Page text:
Willem Velthoven

More than 100 people in the US and countries around the world have been arrested and charged with using malware available for sale online to surreptitiously spy on computer users’ most intimate moments. The victims include Miss Teen USA, who last year was the target of a high-profile peeping tom attack that secretly snapped nude images while she was dressing in her bedroom.
The coordinated global crackdown coincided with the FBI seizure of bshades.eu, a website that, according to US prosecutors, brazenly sold Blackshades for about $40 and provided technical support for the so-called remote access trojan (RAT). Indictments filed in US District Court in Manhattan named Alex Yücel and Brendan Johnston with distributing, marketing, and supporting the malware and Kyle Fedorek and Marlen Rappa with purchasing it and collectively using it to infect more than 400 people. Police in at least 15 countries outside of the US announced the arrest of 100 other people in raids that were coordinated to prevent defendants from tipping off each other. Word of the raids began circulating over the weekend on hacker forums.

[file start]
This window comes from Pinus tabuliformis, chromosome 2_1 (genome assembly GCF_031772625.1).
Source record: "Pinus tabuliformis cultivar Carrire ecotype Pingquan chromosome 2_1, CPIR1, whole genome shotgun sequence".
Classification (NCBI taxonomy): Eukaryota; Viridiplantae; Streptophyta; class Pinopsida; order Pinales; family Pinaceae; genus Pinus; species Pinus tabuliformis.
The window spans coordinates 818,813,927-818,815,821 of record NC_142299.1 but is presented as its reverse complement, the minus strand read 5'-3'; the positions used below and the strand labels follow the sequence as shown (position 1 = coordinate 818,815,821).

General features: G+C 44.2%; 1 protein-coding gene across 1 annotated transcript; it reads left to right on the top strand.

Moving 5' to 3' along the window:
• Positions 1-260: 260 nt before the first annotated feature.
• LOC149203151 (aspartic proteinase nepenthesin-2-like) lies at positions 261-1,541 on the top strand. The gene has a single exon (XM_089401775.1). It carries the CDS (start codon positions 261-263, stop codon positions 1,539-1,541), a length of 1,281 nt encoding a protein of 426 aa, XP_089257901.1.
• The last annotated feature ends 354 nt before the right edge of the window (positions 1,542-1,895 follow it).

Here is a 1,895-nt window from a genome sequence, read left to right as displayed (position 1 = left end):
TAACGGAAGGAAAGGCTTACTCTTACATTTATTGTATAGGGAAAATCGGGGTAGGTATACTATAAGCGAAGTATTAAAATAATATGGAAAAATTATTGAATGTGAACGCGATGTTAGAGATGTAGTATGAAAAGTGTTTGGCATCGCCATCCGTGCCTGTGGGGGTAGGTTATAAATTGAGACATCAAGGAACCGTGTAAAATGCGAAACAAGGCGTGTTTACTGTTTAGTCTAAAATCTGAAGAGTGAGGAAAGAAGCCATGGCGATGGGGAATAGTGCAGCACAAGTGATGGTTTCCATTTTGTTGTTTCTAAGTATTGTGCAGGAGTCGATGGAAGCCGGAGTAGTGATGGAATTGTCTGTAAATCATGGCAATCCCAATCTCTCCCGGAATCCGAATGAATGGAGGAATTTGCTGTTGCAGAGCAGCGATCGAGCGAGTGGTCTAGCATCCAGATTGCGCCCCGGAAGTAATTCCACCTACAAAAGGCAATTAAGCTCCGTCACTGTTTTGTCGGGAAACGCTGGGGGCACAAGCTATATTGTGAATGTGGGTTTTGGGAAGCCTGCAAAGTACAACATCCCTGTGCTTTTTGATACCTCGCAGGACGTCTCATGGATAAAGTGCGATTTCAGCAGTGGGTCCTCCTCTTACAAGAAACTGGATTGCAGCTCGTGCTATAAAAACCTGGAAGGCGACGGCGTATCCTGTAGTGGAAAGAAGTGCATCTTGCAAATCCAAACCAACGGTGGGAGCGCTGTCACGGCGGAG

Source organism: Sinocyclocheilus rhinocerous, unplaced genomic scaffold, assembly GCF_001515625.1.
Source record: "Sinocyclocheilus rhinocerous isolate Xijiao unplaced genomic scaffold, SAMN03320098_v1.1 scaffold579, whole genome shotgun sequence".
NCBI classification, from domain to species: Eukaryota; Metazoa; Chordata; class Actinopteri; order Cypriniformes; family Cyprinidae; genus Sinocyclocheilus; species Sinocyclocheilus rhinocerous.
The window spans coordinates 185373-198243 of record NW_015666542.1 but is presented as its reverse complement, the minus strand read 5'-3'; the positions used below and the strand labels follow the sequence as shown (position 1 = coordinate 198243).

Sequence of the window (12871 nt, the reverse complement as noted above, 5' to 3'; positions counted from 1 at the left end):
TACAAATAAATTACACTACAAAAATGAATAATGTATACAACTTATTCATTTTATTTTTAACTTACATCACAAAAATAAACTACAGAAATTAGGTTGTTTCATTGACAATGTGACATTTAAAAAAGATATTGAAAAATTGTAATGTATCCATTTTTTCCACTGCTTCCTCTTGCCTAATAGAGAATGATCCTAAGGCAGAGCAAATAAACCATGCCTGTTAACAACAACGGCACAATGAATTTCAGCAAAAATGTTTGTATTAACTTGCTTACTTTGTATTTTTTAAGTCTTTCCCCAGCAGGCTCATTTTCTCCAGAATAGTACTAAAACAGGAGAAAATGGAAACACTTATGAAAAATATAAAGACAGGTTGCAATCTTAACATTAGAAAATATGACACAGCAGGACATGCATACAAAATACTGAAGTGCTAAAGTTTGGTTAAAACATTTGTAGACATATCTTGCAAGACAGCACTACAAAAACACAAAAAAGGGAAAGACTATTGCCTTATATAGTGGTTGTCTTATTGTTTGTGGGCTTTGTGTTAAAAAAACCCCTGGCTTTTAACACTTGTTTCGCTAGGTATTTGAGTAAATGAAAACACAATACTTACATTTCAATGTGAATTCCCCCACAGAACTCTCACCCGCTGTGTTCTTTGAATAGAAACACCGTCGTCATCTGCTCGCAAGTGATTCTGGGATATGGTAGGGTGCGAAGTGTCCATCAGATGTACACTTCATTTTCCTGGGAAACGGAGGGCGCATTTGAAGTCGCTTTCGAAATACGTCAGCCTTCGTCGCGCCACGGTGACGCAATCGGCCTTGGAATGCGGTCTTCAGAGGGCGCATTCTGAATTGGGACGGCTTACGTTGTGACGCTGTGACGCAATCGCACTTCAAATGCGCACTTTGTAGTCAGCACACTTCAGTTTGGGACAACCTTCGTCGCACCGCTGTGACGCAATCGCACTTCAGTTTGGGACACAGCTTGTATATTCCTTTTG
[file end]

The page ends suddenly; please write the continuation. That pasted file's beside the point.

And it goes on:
While prosecutors said Blackshades was used to perpetrate everything from bank fraud to extortion, the best known application remains men using it to spy on women through the webcams of RAT-infected PCs. Blackshades isn’t the only malware used in the illicit pastime, although the ease in buying, installing, and using it makes it among the most popular, especially by peeping toms with little technical skill.
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